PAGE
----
Philographics is absolutely delightful from cover to cover. Complement it with the history of philosophy in superhero comics and these 60-second animations of famous philosophy thought experiments.

  4. 100 posts!
    & Many more to come <3 Information Transforms Us :)

    (Source: assets)


  5. George Bernard Shaw on Marriage, the Oppression of Women, and the Hypocrisies of Monogamy by Maria Popova

    “Promiscuity is a product of slavery and not of liberty.”

    For Charles Darwin, matrimony was the victor of a careful and comical weighing of pros and cons; for Susan Sontag, “an institution committed to the dulling of the feelings”; for Charles and Ray Eames, a fairy tale of creative partnership; for Amelia Earhart, the product of medieval ideals which she was unwilling to endure; for Dan Savage, an institution that desperately needs remoralizing; for Edith Windsor and thousands like her, a cherished human right the denial of which is a death to every personal dignity and the granting of which cause for the highest public celebration.

    This layered and often conflicted nature of marriage as a legal institution is what legendary Irish playwright and London School of Economics founder George Bernard Shaw (July 26, 1856–November 2, 1950) — who is the only person to have been awarded both a Nobel Prize in Literature and an Oscar, and who far more memorably once crashed his bicycle into Bertrand Russell’s — explores in his 1908 play Getting Married (public library; public domain), using the story of a family convening for a wedding as the springboard for his meditation on what’s wrong with marriage laws, the fundamental gender inequality on which they are based, the hypocrisies of monogamy, and, above all, why divorce laws desperately need to evolve.

    Shaw writes in the preface to the play:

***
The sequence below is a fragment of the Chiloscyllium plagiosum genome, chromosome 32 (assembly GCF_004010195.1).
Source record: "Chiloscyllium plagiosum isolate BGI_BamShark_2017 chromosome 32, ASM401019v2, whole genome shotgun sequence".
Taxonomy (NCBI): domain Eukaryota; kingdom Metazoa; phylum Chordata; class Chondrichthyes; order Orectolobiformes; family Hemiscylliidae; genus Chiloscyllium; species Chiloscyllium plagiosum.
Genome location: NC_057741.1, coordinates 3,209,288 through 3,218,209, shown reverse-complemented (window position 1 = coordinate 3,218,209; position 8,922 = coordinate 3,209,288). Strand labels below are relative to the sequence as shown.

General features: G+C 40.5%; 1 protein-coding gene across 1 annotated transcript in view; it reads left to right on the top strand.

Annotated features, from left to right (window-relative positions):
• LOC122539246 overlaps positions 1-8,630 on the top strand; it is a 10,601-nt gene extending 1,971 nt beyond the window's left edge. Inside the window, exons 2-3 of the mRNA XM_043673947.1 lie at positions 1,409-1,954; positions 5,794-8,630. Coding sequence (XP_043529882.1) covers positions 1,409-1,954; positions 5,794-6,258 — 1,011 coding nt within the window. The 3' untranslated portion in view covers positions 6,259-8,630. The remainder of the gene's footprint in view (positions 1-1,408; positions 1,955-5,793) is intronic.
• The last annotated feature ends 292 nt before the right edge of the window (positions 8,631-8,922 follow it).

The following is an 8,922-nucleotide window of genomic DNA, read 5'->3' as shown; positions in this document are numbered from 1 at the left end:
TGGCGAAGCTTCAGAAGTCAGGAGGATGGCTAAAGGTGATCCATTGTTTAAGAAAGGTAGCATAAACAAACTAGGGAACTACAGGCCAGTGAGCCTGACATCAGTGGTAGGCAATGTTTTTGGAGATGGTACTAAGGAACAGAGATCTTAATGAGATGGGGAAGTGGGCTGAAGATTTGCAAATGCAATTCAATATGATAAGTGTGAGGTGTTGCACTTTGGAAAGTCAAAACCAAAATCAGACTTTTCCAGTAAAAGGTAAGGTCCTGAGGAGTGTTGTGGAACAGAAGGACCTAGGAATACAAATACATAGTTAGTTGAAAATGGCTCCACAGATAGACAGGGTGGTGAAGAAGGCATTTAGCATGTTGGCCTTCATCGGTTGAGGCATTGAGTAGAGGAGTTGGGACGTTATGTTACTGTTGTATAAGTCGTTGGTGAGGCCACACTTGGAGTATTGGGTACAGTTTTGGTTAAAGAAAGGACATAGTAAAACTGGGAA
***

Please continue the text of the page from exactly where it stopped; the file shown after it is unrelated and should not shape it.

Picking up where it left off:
There is no subject on which more dangerous nonsense is talked and thought than marriage. If the mischief stopped at talking and thinking it would be bad enough; but it goes further, into disastrous anarchical action. Because our marriage law is inhuman and unreasonable to the point of downright abomination, the bolder and more rebellious spirits form illicit unions, defiantly sending cards round to their friends announcing what they have done. Young women come to me and ask me whether I think they ought to consent to marry the man they have decided to live with; and they are perplexed and astonished when I, who am supposed (heaven knows why!) to have the most advanced views attainable on the subject, urge them on no account to compromise themselves without the security of an authentic wedding ring. They cite the example of George Eliot, who formed an illicit union with Lewes. They quote a saying attributed to Nietzsche, that a married philosopher is ridiculous, though the men of their choice are not philosophers. When they finally give up the idea of reforming our marriage institutions by private enterprise and personal righteousness, and consent to be led to the Registry or even to the altar, they insist on first arriving at an explicit understanding that both parties are to be perfectly free to sip every flower and change every hour, as their fancy may dictate, in spite of the legal bond. I do not observe that their unions prove less monogamic than other people’s: rather the contrary, in fact; consequently, I do not know whether they make less fuss than ordinary people when either party claims the benefit of the treaty; but the existence of the treaty shows the same anarchical notion that the law can be set aside by any two private persons by the simple process of promising one another to ignore it.